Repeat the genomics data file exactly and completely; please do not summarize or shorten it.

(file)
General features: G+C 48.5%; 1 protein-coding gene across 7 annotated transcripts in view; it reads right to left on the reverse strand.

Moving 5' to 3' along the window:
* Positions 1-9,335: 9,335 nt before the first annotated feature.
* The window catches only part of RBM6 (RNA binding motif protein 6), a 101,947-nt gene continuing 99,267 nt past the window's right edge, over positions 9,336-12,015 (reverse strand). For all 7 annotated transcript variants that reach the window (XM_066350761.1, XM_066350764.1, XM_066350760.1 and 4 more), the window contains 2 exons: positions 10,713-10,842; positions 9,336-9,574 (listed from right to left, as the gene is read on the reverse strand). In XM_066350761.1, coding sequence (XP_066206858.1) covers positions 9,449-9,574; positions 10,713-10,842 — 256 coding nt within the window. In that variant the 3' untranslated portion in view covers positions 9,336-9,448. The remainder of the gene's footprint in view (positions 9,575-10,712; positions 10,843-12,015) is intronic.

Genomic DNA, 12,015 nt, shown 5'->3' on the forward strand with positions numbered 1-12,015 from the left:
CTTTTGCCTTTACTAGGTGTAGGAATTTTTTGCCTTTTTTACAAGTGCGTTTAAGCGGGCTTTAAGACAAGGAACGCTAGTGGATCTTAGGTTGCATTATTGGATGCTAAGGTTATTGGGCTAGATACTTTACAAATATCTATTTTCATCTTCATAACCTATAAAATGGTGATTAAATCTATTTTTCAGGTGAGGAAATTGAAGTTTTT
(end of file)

General features: G+C 48.5%; 1 protein-coding gene across 7 annotated transcripts in view; it reads right to left on the reverse strand.

Moving 5' to 3' along the window:
* Positions 1-9,335: 9,335 nt before the first annotated feature.
* The window catches only part of RBM6 (RNA binding motif protein 6), a 101,947-nt gene continuing 99,267 nt past the window's right edge, over positions 9,336-12,015 (reverse strand). For all 7 annotated transcript variants that reach the window (XM_066350761.1, XM_066350764.1, XM_066350760.1 and 4 more), the window contains 2 exons: positions 10,713-10,842; positions 9,336-9,574 (listed from right to left, as the gene is read on the reverse strand). In XM_066350761.1, coding sequence (XP_066206858.1) covers positions 9,449-9,574; positions 10,713-10,842 — 256 coding nt within the window. In that variant the 3' untranslated portion in view covers positions 9,336-9,448. The remainder of the gene's footprint in view (positions 9,575-10,712; positions 10,843-12,015) is intronic.

Genomic DNA, 12,015 nt, shown 5'->3' on the forward strand with positions numbered 1-12,015 from the left:
CTTTTGCCTTTACTAGGTGTAGGAATTTTTTGCCTTTTTTACAAGTGCGTTTAAGCGGGCTTTAAGACAAGGAACGCTAGTGGATCTTAGGTTGCATTATTGGATGCTAAGGTTATTGGGCTAGATACTTTACAAATATCTATTTTCATCTTCATAACCTATAAAATGGTGATTAAATCTATTTTTCAGGTGAGGAAATTGAAGTTTTT